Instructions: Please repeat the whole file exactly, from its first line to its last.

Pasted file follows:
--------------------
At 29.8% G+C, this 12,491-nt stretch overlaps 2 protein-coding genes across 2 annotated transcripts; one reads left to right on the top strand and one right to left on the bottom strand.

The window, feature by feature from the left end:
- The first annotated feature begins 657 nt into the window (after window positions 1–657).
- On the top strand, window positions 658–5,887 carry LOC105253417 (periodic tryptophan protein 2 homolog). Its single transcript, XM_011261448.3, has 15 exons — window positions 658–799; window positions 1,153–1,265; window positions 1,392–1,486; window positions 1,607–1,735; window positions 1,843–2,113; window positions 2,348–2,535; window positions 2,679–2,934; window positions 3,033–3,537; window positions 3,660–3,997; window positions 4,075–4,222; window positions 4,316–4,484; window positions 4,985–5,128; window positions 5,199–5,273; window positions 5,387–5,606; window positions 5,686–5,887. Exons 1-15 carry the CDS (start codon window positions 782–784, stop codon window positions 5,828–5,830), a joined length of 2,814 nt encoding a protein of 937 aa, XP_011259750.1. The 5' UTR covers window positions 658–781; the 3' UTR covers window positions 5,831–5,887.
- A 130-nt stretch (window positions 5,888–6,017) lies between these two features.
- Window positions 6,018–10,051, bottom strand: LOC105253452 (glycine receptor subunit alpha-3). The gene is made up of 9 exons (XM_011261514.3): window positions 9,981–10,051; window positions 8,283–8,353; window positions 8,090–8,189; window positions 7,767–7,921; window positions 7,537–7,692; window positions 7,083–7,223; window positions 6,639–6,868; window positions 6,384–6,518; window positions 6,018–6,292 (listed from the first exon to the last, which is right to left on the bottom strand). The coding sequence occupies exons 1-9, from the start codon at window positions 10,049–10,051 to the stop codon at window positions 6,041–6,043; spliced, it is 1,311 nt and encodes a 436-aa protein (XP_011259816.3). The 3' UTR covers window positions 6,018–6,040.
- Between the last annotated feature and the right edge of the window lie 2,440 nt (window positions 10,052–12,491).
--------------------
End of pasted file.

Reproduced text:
At 29.8% G+C, this 12,491-nt stretch overlaps 2 protein-coding genes across 2 annotated transcripts; one reads left to right on the top strand and one right to left on the bottom strand.

The window, feature by feature from the left end:
- The first annotated feature begins 657 nt into the window (after window positions 1–657).
- On the top strand, window positions 658–5,887 carry LOC105253417 (periodic tryptophan protein 2 homolog). Its single transcript, XM_011261448.3, has 15 exons — window positions 658–799; window positions 1,153–1,265; window positions 1,392–1,486; window positions 1,607–1,735; window positions 1,843–2,113; window positions 2,348–2,535; window positions 2,679–2,934; window positions 3,033–3,537; window positions 3,660–3,997; window positions 4,075–4,222; window positions 4,316–4,484; window positions 4,985–5,128; window positions 5,199–5,273; window positions 5,387–5,606; window positions 5,686–5,887. Exons 1-15 carry the CDS (start codon window positions 782–784, stop codon window positions 5,828–5,830), a joined length of 2,814 nt encoding a protein of 937 aa, XP_011259750.1. The 5' UTR covers window positions 658–781; the 3' UTR covers window positions 5,831–5,887.
- A 130-nt stretch (window positions 5,888–6,017) lies between these two features.
- Window positions 6,018–10,051, bottom strand: LOC105253452 (glycine receptor subunit alpha-3). The gene is made up of 9 exons (XM_011261514.3): window positions 9,981–10,051; window positions 8,283–8,353; window positions 8,090–8,189; window positions 7,767–7,921; window positions 7,537–7,692; window positions 7,083–7,223; window positions 6,639–6,868; window positions 6,384–6,518; window positions 6,018–6,292 (listed from the first exon to the last, which is right to left on the bottom strand). The coding sequence occupies exons 1-9, from the start codon at window positions 10,049–10,051 to the stop codon at window positions 6,041–6,043; spliced, it is 1,311 nt and encodes a 436-aa protein (XP_011259816.3). The 3' UTR covers window positions 6,018–6,040.
- Between the last annotated feature and the right edge of the window lie 2,440 nt (window positions 10,052–12,491).